Video: What the lungs of newborns look like when they take their first breaths

Print Friendly, PDF & Email
Credit: Getty Images
Credit: Getty Images

[U]sing a delicate sensor-belt wrapped around the chests of full-term newborns moments after their delivery, a team of researchers from Australia, Germany, Switzerland, and Canada have recorded the changes in lung volume that occur in a baby’s first minutes outside the womb.

Putting it simply, while the babies are snug inside the uterus, they’re busy exercising their lungs: Though crammed full of a liquid secreted by the lung’s lining, they still move in a semblance of breathing to give the brain and muscles plenty of practice.

This training regime drops immediately before birth. The big squeeze that comes with being pushed through the vaginal canal forces out some of the liquid, while also providing a generous dose of adrenaline that tells the lungs to soak up as much of that fluid as they can.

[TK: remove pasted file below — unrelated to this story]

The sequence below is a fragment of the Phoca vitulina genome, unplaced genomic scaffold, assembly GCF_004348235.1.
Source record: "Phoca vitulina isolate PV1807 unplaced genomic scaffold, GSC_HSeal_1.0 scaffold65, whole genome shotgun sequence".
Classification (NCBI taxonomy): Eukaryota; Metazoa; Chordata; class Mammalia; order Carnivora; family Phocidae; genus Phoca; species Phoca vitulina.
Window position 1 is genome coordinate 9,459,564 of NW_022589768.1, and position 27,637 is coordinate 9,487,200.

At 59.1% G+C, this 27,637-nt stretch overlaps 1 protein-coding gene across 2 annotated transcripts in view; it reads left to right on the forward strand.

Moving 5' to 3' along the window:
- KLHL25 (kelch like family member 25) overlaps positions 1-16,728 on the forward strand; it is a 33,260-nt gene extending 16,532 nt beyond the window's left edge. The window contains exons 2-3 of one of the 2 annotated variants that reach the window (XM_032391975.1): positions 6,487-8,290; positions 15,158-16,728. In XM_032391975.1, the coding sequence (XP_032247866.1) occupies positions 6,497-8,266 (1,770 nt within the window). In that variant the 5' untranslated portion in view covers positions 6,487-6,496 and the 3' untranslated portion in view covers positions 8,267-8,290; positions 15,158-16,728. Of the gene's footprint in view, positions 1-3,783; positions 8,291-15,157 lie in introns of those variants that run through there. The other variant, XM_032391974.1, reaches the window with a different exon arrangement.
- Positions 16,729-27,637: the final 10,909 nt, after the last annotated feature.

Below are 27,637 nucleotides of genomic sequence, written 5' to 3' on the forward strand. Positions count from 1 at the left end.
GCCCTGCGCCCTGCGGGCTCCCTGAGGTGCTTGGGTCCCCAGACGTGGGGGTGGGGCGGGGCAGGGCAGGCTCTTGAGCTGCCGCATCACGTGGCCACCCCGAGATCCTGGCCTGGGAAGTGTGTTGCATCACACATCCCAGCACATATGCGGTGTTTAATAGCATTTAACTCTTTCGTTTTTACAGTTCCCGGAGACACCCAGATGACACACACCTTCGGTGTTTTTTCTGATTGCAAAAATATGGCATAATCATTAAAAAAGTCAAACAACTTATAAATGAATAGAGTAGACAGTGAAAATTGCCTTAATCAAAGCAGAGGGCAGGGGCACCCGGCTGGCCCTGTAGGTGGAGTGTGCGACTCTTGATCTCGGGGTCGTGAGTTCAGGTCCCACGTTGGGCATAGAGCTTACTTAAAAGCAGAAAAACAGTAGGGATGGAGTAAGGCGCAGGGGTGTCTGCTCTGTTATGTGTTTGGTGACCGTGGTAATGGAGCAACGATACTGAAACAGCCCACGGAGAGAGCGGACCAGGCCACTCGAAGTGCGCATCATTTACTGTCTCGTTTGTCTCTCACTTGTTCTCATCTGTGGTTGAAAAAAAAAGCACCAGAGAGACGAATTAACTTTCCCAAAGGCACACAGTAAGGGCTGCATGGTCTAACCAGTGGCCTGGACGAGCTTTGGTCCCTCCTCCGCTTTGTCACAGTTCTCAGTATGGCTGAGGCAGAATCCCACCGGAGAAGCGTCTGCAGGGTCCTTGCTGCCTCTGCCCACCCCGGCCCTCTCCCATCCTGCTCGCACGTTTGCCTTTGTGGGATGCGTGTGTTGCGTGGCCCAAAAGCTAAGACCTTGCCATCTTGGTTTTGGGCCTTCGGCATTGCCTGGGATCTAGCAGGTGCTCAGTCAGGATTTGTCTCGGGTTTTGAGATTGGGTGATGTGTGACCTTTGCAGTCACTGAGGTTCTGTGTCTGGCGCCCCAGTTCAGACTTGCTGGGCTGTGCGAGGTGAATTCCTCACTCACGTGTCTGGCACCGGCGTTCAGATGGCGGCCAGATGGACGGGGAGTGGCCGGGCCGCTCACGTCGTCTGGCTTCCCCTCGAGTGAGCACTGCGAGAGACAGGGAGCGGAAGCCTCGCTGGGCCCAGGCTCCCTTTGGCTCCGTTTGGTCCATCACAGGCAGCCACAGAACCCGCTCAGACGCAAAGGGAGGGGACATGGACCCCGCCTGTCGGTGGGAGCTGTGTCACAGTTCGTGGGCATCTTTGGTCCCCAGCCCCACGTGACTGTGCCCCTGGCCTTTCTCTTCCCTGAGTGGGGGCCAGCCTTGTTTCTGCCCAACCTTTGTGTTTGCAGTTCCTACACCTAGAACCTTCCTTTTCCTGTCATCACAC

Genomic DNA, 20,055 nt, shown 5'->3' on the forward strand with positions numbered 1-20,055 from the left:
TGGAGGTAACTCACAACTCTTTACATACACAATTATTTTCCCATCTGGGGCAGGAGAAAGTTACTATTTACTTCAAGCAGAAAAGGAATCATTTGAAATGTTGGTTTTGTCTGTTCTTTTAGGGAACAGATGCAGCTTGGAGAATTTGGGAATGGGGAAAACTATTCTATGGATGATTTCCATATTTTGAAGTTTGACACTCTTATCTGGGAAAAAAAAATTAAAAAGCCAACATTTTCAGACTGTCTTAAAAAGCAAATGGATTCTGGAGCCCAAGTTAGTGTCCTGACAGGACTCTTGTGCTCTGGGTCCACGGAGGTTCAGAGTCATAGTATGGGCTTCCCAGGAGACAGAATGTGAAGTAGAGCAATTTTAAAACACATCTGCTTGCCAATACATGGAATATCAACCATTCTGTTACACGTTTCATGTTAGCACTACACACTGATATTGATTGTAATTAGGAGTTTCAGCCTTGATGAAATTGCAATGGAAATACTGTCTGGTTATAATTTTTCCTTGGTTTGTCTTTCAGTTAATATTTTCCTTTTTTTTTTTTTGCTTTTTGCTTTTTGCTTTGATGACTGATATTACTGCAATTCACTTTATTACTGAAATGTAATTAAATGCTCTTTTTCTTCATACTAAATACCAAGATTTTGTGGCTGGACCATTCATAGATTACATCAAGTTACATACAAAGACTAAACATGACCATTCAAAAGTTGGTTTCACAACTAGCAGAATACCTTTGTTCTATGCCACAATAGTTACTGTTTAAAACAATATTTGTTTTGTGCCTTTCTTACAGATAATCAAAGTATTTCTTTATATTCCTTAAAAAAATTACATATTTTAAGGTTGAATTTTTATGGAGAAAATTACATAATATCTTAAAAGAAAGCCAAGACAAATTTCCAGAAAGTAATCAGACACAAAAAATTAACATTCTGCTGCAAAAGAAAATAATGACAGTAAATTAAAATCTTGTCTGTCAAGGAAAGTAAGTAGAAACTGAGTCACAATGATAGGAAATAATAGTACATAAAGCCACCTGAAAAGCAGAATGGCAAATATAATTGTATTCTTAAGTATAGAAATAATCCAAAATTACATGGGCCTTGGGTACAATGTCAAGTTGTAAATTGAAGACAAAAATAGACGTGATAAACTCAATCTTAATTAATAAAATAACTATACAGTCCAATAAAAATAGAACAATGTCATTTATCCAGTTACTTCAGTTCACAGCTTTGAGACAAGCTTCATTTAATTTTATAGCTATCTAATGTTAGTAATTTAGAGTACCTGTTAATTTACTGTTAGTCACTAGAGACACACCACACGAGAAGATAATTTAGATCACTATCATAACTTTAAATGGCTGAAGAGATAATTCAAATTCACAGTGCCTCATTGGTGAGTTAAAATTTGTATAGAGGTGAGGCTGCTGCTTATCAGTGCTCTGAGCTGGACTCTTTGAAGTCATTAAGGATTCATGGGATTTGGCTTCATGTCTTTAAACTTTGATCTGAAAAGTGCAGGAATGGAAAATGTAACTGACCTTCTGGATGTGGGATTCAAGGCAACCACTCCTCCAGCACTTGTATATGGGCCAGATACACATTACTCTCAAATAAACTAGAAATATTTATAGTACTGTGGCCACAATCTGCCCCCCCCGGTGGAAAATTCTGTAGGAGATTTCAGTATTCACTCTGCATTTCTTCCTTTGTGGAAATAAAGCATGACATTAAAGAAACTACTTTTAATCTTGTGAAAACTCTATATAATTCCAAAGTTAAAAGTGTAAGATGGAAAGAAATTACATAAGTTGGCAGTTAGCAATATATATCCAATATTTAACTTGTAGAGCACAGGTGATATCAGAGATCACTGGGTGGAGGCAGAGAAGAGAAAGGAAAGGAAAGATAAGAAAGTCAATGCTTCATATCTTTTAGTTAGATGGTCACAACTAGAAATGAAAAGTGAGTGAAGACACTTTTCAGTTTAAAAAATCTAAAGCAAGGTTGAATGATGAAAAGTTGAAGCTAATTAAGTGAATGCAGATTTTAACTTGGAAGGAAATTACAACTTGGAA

Follow the latest news and policy debates on agricultural biotech and biomedicine? Subscribe to our newsletter.

That still leaves a fair bit of residue sloshing about, especially if delivery came via caesarean. Much of it is pushed back through the tissues with the first rush of air, with a soapy material called a surfactant helping the tiny air sacs shed their coating of fluid more easily and expand as wide as possible.

It’s little wonder that our first moments swanning about in the open air come with a gurgling cry.


Read the original post

Related article:  Have humans hit an evolutionary wall? Top scientists offer their views
Outbreak Featured
Infographic: Gene transfer mystery — How 'antifreeze' genes jumped from one species to another without sex

Infographic: Gene transfer mystery — How ‘antifreeze’ genes jumped from one species to another without sex

It isn’t surprising... that herrings and smelts, two groups of fish that commonly roam the northernmost reaches of the Atlantic ...
a bee covered in pollen x

Are GMOs and pesticides threatening bees?

First introduced in 1995, neonicotinoids ...
glp menu logo outlined

Newsletter Subscription

* indicates required
Email Lists
glp menu logo outlined

Get news on human & agricultural genetics and biotechnology delivered to your inbox.